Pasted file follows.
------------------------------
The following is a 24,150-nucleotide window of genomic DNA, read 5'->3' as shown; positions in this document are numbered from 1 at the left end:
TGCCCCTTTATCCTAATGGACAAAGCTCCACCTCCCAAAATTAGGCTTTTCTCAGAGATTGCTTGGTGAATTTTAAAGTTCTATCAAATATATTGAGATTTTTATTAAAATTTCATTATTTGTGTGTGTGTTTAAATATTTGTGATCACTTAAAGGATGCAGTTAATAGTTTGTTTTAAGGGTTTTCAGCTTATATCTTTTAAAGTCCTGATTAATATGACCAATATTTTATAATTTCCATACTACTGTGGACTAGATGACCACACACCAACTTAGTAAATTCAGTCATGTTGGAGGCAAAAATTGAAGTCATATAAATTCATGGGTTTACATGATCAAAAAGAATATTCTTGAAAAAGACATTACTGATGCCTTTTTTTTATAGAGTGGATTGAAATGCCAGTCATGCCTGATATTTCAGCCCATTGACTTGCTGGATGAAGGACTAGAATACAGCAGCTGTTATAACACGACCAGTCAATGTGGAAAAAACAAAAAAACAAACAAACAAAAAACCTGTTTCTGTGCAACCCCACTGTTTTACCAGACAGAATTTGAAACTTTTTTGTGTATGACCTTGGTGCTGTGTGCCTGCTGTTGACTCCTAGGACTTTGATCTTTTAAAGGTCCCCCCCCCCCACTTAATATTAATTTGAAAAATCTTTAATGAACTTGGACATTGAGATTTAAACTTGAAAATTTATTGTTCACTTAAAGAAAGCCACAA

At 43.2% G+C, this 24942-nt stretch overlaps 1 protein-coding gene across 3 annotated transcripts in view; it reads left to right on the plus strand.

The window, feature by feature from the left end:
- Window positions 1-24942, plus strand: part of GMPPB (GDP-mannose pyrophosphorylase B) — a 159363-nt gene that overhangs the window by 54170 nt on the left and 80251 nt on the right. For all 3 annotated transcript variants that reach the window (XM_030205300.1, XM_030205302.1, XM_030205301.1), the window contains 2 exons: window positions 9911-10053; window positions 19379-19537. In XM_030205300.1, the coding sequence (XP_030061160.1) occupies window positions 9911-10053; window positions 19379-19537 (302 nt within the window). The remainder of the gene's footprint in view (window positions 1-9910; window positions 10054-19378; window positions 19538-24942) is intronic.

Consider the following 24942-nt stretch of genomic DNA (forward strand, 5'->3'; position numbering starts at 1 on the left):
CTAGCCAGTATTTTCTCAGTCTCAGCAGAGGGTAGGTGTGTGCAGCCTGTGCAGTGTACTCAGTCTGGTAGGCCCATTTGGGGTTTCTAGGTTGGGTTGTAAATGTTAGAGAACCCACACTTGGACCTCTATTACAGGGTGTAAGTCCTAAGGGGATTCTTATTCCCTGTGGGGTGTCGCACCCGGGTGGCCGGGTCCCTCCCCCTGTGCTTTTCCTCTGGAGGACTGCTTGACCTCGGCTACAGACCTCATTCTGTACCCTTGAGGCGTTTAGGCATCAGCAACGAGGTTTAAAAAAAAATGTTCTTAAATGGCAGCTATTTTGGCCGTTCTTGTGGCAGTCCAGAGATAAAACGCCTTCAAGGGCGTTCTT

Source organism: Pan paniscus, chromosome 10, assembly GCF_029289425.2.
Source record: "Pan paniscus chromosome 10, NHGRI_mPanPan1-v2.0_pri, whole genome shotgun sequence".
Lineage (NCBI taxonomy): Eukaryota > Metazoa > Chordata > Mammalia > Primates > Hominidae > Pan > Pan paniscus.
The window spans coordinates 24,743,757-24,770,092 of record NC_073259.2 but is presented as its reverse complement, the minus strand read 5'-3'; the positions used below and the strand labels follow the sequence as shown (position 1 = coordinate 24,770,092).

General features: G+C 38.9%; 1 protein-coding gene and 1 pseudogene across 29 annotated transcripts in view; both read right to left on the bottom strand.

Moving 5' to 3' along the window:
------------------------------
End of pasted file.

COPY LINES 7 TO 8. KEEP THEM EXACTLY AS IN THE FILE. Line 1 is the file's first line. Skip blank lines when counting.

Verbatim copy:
CTAGCCAGTATTTTCTCAGTCTCAGCAGAGGGTAGGTGTGTGCAGCCTGTGCAGTGTACTCAGTCTGGTAGGCCCATTTGGGGTTTCTAGGTTGGGTTGTAAATGTTAGAGAACCCACACTTGGACCTCTATTACAGGGTGTAAGTCCTAAGGGGATTCTTATTCCCTGTGGGGTGTCGCACCCGGGTGGCCGGGTCCCTCCCCCTGTGCTTTTCCTCTGGAGGACTGCTTGACCTCGGCTACAGACCTCATTCTGTACCCTTGAGGCGTTTAGGCATCAGCAACGAGGTTTAAAAAAAAATGTTCTTAAATGGCAGCTATTTTGGCCGTTCTTGTGGCAGTCCAGAGATAAAACGCCTTCAAGGGCGTTCTT

Source organism: Pan paniscus, chromosome 10, assembly GCF_029289425.2.